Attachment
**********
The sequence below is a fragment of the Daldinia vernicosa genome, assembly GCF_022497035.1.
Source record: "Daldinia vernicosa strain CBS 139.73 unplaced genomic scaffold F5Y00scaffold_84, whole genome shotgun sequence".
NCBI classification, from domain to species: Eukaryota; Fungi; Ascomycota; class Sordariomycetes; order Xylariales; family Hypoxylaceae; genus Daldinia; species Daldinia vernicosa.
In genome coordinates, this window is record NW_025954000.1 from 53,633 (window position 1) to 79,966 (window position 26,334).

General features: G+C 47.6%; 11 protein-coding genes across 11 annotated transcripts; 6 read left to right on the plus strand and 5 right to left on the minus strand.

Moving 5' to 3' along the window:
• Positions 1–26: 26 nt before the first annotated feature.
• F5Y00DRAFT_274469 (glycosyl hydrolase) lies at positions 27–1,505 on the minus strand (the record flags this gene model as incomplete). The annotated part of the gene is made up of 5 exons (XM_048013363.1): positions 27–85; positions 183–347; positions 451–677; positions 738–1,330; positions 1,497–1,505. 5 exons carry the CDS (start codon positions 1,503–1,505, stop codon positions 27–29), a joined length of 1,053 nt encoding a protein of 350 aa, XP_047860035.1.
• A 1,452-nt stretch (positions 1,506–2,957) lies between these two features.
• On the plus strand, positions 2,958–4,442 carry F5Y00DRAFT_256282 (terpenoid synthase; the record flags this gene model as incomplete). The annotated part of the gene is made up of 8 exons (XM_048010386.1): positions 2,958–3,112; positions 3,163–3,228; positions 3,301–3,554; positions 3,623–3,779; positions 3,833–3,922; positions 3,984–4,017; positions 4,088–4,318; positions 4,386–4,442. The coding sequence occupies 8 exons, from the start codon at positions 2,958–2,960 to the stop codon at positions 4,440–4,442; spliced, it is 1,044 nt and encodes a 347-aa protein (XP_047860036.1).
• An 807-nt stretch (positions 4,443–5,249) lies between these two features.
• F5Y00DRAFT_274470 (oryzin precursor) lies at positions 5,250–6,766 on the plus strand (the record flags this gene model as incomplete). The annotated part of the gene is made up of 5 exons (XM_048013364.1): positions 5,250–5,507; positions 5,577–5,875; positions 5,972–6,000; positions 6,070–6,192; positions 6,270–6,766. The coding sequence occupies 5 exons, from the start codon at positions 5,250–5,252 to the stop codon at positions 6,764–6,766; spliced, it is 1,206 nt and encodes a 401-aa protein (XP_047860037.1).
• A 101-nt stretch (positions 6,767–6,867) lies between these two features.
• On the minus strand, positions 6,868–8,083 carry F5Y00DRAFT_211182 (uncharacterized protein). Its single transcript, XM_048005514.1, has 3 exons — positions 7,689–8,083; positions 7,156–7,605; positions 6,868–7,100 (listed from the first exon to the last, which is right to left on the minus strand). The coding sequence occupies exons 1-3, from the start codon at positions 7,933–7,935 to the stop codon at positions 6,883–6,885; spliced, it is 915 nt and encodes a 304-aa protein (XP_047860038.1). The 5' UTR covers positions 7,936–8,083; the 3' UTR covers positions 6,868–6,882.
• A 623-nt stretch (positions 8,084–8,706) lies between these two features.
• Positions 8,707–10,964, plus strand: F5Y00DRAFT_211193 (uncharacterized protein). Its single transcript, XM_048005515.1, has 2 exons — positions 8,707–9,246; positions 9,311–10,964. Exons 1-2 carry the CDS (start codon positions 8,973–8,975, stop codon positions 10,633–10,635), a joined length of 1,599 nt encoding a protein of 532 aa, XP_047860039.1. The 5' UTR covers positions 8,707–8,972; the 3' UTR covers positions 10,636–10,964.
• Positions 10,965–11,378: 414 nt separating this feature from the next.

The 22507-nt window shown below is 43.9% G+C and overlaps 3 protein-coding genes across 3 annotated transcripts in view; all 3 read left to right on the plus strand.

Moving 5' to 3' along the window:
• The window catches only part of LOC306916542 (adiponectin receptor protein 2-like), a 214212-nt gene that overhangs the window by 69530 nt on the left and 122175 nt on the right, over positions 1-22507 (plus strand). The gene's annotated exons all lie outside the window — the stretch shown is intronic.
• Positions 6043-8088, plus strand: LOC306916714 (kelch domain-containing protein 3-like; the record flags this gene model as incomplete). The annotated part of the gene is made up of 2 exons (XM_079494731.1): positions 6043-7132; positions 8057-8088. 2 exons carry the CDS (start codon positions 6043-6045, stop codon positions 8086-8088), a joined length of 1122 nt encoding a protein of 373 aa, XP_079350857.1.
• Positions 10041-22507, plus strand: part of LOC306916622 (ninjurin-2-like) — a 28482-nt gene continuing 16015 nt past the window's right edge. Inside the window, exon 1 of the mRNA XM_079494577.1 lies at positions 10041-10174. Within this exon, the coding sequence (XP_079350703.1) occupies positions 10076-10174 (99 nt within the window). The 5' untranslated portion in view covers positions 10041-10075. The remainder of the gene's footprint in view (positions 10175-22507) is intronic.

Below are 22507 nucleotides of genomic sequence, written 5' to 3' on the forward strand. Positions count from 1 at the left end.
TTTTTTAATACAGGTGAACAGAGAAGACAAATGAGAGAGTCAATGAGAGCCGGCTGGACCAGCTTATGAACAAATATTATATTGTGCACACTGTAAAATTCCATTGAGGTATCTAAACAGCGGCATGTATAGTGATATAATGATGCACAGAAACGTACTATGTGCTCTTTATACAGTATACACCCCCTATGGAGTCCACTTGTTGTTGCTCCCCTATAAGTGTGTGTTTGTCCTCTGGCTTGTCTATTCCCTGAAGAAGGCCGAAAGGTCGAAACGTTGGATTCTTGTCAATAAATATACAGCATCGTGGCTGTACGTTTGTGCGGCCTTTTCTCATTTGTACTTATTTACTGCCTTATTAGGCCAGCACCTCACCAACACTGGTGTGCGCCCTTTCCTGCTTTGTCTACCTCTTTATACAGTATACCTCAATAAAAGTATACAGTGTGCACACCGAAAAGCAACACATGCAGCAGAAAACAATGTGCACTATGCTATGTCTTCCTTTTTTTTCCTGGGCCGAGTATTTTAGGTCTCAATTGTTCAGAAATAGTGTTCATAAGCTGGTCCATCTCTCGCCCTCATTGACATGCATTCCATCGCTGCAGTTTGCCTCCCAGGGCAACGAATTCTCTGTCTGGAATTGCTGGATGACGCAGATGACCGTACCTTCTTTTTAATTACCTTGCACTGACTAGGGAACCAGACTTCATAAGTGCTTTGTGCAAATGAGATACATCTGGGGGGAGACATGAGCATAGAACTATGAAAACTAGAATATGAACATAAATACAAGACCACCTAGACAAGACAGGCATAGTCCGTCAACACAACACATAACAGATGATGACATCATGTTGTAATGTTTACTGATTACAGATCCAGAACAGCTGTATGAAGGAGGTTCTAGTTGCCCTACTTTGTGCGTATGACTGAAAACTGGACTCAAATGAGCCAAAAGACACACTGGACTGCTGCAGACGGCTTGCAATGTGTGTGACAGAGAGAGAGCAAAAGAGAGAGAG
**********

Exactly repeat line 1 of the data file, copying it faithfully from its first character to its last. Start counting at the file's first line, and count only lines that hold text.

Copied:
The sequence below is a fragment of the Daldinia vernicosa genome, assembly GCF_022497035.1.